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Musings about the environment and all it touches, from education to city planning

How do you get rid of the body of an environmentalist?

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Coyote in a cemetery (just like the one I saw in Vancouver)

Coyote in a cemetery (just like the one I saw in Vancouver)

How do you get rid of the body of an environmentalist?

Uh, let me rephrase that. I’m talking about myself. What I mean is, say I’m dead, now what?

Not that I’m into morbid contemplation, but still: I’m gonna die at some point, and I’d like my death to be, well, if not organised, at least somewhat prepared for.

What’s an environmentalist to do? A poorly planned death – or, rather, disposal – can have bad environmental consequences. I’m interested in waste management, so looking at death is natural; the only difference being that here’s a dead human body to be rid of, instead of a dead car or computer. But the method used to dispose of my body could be polluting, and I don’t like that possibility. (What would I like to be remembered for? A fish kill, or worse? No, thank you.)

Google “environmental impacts of cemeteries” and you get over 700,000 hits. Ditto for cremation. It’s not just me, and it has created an interesting market.

Is this casket toxic?

Is this casket toxic?

Cremation pollutes the air. This is partly because we, our own bodies, are polluted; for instance, a British study blames cremation for a remarkable 16% of all mercury air emissions (all those fillings!). The other problem is that cremation occurs in relatively small operations, not set up for air pollution control. Also, it’s not just dead bodies: it’s toxic embalming fluids, as well as caskets made of composites which pollute when burned. I was surprised to learn that BC, as opposed to other provinces, has no mandatory air pollution regulations that apply to crematoriums.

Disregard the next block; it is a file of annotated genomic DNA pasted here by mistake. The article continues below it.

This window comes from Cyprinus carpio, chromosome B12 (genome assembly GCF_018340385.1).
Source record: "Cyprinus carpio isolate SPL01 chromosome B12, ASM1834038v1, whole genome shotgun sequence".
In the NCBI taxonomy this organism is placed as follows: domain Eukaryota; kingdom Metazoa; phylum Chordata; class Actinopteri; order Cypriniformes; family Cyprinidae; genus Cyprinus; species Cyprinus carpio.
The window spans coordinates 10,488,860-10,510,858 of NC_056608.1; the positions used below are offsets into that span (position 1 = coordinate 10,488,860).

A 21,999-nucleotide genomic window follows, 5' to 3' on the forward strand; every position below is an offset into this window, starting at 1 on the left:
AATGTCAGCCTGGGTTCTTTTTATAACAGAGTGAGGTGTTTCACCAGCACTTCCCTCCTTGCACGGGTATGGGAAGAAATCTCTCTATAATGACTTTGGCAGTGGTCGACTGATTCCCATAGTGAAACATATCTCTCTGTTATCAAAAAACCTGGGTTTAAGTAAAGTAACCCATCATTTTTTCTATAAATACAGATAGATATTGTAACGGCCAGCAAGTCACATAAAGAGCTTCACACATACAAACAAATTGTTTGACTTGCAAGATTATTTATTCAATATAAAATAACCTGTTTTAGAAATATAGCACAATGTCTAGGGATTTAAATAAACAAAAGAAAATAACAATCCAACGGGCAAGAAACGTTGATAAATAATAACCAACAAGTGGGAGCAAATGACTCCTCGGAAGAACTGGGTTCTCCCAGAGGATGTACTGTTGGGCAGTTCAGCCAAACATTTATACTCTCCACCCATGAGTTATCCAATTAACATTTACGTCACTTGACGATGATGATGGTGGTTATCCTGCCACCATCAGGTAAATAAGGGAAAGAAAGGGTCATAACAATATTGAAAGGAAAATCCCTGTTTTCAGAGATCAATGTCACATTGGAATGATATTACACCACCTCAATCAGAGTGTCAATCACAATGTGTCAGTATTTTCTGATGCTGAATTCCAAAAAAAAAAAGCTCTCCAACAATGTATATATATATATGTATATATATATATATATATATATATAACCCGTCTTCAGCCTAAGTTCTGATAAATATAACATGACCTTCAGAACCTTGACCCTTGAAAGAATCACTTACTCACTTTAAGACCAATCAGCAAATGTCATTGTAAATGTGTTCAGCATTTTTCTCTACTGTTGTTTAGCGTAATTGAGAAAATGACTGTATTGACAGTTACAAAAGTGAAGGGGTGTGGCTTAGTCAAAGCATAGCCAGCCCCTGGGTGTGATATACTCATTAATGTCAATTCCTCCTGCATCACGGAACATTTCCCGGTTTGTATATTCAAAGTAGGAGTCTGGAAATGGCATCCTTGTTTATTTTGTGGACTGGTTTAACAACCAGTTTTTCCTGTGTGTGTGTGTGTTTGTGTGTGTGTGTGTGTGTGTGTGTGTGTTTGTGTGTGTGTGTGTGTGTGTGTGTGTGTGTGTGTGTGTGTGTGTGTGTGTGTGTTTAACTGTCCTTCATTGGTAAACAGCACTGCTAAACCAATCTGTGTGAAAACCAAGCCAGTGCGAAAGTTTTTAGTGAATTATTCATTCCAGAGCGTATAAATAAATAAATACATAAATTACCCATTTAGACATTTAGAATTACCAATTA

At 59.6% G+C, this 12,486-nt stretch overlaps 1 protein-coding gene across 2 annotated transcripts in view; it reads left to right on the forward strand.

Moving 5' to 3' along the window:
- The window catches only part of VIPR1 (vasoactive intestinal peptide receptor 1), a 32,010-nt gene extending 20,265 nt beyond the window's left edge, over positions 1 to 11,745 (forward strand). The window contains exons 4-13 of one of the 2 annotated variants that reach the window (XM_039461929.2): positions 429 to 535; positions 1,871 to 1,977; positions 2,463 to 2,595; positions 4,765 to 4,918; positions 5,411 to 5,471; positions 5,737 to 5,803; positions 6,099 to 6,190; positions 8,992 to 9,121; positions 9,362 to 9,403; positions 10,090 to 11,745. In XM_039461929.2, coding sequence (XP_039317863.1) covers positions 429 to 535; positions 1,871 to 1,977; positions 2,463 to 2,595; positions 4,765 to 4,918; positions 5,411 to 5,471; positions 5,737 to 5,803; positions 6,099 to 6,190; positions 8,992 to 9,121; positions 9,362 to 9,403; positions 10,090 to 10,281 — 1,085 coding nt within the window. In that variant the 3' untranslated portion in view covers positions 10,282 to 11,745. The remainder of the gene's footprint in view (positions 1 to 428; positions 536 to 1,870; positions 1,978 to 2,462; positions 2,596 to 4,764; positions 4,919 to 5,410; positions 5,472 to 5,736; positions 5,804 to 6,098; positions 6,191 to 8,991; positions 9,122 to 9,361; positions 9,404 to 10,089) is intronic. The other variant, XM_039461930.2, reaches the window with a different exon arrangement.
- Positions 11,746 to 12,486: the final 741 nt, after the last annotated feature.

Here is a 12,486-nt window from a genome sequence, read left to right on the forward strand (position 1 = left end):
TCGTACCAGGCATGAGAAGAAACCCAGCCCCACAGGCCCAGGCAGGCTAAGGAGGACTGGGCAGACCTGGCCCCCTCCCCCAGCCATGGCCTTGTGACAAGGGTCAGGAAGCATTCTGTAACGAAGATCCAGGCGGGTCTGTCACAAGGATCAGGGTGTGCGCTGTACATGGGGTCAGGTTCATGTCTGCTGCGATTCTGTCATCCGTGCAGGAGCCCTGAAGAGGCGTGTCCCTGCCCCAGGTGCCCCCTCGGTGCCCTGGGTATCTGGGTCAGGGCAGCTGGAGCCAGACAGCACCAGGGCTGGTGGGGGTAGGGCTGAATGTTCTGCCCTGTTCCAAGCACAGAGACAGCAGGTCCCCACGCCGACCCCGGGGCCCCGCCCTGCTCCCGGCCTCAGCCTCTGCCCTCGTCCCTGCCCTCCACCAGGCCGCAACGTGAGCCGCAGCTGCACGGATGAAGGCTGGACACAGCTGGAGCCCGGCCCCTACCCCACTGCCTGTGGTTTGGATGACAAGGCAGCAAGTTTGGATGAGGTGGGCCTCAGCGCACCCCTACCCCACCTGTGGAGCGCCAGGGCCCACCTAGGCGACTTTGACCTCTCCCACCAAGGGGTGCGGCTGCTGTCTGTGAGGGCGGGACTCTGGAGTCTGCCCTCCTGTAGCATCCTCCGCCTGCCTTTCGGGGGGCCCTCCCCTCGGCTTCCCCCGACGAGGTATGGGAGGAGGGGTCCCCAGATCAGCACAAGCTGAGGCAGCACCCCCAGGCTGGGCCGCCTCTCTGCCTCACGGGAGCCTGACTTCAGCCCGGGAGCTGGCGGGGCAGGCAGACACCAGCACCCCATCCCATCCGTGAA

So if my body is going to be cremated, I would much rather it be at the Burnaby incinerator – here’s a place well equipped to burn cleanly and has extensive pollution control equipment. There, every pollutant that is my so-called body burden: my mercury, my bisphenyls, my pesticides would be removed. Alas, I’m pretty sure that I’m asking for something not legal.

Cemeteries are no better, though they have advantages. They provide leafy, green areas in the middle of cities, which is

Cemetery in Germany

Cemetery in Germany

great. German graveyards are wonderfully lush with growth (no noisy lawn mowers, please), and seem to embody the idea of returning to nature. But North-American cemeteries tend to be large (and fairly sterile) expanses of lawn, which require chemicals and, in drought-stricken California, irrigation water.

And cemeteries are only as good as what is buried in them; so, embalming fluid, casket varnish, mercury (again), you name it; this all represents risks to drinking water. To name one: arsenic was in common use as an embalming agent in the eighteenth century, and instances of groundwater contamination, as well as risks to cemetery workers, have been recorded.